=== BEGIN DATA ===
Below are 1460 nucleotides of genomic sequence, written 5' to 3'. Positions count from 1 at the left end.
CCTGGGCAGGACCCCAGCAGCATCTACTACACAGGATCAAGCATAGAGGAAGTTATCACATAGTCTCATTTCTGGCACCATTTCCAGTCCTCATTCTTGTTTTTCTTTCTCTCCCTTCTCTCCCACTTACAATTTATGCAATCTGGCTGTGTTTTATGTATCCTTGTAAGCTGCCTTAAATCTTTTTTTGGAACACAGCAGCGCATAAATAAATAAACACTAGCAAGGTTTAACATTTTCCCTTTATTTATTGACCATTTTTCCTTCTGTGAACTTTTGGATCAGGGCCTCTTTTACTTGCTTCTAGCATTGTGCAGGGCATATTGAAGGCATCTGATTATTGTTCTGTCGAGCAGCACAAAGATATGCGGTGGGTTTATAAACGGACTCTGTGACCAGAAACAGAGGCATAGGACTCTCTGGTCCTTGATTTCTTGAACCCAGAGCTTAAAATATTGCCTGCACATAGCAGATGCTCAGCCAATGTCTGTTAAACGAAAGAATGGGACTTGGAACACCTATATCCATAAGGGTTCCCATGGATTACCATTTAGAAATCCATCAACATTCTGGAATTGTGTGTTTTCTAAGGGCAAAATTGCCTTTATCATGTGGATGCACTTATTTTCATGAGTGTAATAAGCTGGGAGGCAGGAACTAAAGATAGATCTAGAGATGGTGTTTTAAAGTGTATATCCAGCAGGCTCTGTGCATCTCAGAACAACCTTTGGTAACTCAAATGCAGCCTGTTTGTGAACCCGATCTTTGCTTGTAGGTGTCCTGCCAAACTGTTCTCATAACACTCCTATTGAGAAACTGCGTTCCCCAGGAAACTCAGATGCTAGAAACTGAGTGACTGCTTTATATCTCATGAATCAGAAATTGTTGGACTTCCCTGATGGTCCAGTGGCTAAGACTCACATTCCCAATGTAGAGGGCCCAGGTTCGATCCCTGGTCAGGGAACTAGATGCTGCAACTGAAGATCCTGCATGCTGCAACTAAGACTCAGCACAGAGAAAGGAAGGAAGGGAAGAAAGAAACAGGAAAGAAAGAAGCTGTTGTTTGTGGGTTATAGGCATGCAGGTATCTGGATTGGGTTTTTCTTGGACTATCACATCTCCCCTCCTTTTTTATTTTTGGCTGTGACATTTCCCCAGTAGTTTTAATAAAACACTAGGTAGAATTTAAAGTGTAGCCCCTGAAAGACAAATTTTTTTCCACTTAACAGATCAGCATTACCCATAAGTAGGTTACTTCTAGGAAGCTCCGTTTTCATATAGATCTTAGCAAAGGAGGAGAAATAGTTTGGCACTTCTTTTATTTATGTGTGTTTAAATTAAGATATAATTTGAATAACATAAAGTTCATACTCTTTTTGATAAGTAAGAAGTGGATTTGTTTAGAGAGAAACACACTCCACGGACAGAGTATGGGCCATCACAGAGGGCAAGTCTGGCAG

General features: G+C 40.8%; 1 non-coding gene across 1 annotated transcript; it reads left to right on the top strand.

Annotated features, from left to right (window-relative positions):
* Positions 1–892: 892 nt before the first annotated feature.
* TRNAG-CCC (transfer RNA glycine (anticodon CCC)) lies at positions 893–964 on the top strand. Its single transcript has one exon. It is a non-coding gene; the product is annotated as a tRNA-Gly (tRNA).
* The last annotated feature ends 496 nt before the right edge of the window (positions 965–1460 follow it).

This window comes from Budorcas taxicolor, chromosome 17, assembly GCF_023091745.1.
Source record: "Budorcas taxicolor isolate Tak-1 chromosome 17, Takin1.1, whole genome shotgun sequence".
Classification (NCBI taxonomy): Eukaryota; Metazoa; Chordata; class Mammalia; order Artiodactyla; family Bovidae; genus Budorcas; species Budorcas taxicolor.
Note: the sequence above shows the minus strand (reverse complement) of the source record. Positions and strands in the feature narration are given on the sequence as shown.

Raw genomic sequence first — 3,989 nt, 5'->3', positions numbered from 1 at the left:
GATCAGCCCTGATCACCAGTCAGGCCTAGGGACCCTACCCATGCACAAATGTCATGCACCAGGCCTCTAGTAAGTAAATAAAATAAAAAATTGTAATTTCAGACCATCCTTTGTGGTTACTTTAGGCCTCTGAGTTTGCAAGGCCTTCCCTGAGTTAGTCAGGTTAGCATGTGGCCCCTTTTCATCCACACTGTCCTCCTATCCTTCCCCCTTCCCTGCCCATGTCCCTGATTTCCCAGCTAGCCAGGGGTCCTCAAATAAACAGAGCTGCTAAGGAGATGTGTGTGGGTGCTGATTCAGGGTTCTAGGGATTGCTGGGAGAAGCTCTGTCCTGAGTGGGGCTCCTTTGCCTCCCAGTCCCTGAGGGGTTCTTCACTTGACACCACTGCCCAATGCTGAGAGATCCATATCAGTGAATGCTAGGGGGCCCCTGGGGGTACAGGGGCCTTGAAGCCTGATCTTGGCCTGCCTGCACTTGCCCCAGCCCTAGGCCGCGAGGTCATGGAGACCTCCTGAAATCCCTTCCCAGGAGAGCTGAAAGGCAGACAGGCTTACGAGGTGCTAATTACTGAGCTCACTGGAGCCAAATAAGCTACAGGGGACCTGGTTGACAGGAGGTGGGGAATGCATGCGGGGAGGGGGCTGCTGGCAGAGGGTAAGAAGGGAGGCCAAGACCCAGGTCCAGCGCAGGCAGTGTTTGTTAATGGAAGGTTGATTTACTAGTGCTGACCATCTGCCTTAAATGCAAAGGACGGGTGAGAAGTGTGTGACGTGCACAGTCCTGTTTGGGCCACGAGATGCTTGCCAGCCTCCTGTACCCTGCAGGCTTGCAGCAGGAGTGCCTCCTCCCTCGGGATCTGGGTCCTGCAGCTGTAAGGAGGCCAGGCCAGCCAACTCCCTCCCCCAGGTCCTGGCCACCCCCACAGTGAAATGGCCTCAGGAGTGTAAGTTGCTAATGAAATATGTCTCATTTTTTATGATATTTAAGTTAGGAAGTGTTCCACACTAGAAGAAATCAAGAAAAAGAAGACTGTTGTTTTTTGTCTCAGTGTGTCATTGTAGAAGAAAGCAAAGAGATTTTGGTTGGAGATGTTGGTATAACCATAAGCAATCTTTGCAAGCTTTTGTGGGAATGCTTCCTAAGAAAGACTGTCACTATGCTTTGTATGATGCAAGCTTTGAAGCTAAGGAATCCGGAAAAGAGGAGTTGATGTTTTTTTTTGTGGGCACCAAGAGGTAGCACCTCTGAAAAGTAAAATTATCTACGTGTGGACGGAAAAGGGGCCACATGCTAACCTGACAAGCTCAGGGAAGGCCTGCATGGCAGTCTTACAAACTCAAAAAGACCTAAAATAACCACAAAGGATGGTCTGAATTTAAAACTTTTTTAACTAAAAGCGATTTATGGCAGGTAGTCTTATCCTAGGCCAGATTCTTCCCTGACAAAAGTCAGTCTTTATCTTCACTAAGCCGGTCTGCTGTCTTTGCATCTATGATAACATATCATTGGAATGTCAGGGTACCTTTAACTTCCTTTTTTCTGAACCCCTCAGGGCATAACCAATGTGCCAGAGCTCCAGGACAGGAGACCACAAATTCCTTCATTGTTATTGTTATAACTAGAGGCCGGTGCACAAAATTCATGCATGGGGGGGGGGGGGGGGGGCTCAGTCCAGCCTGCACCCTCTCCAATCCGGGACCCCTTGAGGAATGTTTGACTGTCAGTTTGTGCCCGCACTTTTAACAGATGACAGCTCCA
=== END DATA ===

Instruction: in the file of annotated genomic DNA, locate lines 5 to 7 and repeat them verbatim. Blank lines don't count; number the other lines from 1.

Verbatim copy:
* Positions 1–892: 892 nt before the first annotated feature.
* TRNAG-CCC (transfer RNA glycine (anticodon CCC)) lies at positions 893–964 on the top strand. Its single transcript has one exon. It is a non-coding gene; the product is annotated as a tRNA-Gly (tRNA).
* The last annotated feature ends 496 nt before the right edge of the window (positions 965–1460 follow it).